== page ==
Over the coming years Brexit will bring with it the possibility of changes to various UK laws, as well as new opportunities for businesses outside the UK to begin trading into the jurisdiction through new trade deals with other countries.
Many business and trade bodies - both within and outside the UK - will be anxious to make their voices heard so as to help shape the laws, regulatory frameworks and trade deals that will come into effect over the next few years.
For those that wish to engage with UK lawmakers, political parties and civil servants as part of this process, it will be important to understand the various rules and regulations around doing so.
Our Public Law and Regulation team has authored the UK chapter in the first edition of Getting the Deal Through - Government Relations 2018. Authored by experts around the world, Government Relations offers first step, comparative analysis of the legal frameworks, regulations and procedures concerning the practice of government relations and lobbying within the most significant jurisdictions worldwide, including the UK.
Our chapter is a vital resource for those wishing to undertake lobbying activity in the UK, and includes details of the following important points:
- Subject to certain exceptions, it is an offence for an individual or organisation to lobby for others in return for payment, without being regulated by the Registrar of Consultant Lobbyists;
- There are strict regulations around donations to political parties, members associations and holders of relevant elected offices. The Electoral Commission has the power to investigate potential breaches, and issue fines or require action to be taken or ceased where those regulations have been breached;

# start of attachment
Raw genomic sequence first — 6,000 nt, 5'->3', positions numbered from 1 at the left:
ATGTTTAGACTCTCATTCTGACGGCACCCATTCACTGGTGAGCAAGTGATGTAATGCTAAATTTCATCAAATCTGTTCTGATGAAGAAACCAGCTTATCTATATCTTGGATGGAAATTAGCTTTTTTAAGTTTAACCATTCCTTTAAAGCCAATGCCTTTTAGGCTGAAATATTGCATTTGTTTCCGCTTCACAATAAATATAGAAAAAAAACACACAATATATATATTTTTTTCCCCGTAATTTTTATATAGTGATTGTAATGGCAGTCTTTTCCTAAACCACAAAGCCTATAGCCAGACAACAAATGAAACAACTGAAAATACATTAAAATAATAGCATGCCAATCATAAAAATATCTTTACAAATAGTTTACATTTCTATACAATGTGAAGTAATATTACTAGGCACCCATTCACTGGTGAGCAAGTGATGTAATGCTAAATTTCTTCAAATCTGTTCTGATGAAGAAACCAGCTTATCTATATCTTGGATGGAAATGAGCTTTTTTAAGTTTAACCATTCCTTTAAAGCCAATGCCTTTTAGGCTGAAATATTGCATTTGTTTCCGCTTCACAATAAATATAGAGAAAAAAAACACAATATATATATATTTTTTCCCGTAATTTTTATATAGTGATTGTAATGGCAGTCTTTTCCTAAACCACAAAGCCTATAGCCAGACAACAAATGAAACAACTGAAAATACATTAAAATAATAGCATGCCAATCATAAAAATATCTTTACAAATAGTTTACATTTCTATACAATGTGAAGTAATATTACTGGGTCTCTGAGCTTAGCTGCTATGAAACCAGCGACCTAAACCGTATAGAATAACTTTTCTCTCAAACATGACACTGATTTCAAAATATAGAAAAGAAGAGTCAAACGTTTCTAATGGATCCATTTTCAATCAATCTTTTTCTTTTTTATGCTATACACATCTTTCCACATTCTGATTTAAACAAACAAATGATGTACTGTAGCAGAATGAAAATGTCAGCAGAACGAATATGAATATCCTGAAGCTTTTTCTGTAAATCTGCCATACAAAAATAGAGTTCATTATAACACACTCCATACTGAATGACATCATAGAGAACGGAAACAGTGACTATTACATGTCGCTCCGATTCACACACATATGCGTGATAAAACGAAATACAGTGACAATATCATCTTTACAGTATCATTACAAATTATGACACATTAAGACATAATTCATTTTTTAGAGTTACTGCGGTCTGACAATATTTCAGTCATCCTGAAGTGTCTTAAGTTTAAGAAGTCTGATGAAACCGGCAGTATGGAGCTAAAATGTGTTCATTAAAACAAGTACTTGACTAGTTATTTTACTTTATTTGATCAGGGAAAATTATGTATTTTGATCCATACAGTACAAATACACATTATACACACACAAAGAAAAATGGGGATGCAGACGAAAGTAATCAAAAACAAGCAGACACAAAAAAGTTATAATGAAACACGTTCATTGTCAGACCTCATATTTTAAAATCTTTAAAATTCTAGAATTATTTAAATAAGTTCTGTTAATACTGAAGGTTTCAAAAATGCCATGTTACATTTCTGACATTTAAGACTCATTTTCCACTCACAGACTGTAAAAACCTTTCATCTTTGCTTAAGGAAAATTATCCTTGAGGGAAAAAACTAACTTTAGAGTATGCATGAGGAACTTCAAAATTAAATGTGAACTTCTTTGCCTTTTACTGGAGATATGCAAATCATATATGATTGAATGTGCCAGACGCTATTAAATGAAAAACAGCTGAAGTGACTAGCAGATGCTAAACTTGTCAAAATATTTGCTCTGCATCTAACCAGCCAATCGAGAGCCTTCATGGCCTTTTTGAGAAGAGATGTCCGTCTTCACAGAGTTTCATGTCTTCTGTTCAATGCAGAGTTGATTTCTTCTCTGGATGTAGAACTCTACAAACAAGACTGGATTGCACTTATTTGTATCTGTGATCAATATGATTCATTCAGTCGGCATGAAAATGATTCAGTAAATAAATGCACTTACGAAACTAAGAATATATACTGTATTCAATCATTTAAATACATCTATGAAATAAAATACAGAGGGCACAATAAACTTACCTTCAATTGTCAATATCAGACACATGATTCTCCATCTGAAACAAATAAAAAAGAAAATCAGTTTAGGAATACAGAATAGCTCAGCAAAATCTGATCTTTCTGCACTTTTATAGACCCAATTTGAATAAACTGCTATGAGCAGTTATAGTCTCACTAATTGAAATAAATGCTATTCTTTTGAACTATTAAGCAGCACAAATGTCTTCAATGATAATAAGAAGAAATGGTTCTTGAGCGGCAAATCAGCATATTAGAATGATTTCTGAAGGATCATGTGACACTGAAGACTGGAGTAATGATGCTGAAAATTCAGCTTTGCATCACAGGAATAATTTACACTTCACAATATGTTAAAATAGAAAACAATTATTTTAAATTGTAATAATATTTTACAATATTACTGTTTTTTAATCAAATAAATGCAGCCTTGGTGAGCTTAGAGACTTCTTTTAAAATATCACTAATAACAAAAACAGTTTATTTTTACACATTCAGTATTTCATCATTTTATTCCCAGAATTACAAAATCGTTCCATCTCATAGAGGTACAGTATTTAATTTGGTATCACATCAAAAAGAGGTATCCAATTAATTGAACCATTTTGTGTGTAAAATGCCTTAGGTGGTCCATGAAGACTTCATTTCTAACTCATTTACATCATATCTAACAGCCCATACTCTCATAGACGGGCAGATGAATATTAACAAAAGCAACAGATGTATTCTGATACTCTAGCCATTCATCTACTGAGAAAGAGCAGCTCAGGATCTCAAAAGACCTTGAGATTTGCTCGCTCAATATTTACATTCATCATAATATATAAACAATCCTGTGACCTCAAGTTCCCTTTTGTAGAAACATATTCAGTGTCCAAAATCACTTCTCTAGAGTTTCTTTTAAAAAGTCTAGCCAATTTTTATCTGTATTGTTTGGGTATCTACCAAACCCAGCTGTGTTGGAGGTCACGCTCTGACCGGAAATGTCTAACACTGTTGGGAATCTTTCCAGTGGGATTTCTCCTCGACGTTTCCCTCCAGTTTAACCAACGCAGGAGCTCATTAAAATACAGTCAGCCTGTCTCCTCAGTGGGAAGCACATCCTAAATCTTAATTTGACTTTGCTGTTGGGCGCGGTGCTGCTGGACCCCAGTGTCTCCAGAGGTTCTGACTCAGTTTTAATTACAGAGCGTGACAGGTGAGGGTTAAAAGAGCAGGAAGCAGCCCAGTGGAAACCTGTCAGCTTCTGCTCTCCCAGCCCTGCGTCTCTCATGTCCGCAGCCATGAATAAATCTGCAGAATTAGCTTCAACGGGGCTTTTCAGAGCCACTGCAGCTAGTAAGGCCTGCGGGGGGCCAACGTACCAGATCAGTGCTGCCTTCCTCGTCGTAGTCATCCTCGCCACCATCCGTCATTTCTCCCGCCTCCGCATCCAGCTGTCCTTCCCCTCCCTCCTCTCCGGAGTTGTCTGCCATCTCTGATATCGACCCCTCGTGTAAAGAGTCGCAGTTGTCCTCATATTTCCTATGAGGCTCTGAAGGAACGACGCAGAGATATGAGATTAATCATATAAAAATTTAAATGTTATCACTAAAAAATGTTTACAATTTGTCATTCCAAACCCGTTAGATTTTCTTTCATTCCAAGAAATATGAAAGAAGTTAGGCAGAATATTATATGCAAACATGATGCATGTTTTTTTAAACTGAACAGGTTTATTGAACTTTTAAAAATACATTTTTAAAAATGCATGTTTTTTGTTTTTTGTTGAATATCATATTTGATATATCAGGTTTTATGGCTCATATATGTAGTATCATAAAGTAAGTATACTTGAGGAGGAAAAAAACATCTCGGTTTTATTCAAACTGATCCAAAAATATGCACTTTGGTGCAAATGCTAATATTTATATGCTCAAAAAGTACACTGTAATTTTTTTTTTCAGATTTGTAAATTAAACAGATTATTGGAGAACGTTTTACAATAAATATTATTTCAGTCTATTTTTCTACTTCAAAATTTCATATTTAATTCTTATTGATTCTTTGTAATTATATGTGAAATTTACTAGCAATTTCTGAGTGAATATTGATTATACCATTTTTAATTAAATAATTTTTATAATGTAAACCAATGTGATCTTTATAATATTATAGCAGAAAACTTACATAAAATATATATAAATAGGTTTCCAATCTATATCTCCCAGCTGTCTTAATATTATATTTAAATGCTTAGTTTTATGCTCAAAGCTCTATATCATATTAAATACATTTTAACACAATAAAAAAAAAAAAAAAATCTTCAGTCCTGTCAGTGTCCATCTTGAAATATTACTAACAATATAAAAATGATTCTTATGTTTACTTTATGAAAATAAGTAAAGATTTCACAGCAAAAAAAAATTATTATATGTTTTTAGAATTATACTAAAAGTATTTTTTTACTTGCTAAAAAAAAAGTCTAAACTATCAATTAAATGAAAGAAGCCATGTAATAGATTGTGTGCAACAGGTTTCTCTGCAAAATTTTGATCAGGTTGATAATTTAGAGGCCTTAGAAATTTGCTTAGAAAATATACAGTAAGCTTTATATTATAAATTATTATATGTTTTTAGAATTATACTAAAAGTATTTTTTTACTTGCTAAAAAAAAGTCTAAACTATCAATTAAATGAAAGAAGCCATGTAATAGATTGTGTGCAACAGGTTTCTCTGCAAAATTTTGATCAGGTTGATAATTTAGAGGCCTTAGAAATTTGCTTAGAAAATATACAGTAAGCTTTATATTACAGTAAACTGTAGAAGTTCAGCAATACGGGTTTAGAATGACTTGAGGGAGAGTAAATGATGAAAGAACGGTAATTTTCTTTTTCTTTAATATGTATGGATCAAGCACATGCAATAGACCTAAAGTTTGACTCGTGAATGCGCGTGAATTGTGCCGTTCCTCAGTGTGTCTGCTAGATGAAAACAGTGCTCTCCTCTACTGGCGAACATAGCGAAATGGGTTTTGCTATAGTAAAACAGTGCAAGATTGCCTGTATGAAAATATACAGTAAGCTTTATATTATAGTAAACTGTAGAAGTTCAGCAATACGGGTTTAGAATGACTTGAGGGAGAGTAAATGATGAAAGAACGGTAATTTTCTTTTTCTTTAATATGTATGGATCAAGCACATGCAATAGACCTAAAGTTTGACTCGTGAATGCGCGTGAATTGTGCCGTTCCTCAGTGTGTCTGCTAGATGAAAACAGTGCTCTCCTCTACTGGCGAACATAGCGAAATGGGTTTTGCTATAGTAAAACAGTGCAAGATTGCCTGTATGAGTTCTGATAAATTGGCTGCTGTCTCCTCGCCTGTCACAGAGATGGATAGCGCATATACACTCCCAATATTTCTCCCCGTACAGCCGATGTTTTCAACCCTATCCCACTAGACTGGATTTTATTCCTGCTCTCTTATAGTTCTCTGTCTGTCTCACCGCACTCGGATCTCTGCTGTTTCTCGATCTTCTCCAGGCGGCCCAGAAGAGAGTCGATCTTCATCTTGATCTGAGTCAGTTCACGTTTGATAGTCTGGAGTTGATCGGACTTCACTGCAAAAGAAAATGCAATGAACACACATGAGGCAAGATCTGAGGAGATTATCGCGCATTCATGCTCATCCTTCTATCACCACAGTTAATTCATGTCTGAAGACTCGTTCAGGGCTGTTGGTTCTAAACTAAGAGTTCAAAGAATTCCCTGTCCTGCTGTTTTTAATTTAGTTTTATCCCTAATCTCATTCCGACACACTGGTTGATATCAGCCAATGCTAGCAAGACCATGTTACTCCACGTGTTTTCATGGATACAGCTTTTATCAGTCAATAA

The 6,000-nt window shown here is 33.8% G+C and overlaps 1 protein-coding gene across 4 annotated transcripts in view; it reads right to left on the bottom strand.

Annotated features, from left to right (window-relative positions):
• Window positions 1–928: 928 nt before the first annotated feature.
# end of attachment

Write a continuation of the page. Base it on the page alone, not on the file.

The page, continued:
- The codes of conduct that apply to government ministers, Members of Parliament and civil servants subject them to stringent requirements in relation to how they must deal with lobbyists, including the registration of interests as well as gifts, benefits or hospitality that they receive; and
- It is an offence for a person to offer or pay a bribe, or to receive or agree to receive a bribe, either directly or indirectly, and businesses incorporated or carrying on business in the UK must have adequate procedures in place to prevent such conduct by their employees.
Reproduced with permission from Law Business Research Ltd. Getting the Deal Through: Government Regulations 2018, (published in April 2018; contributing editors: Charles L Landgraf, Arnold & Porter Kaye Scholer LLP. For further information please visit gettingthedealthrough.com.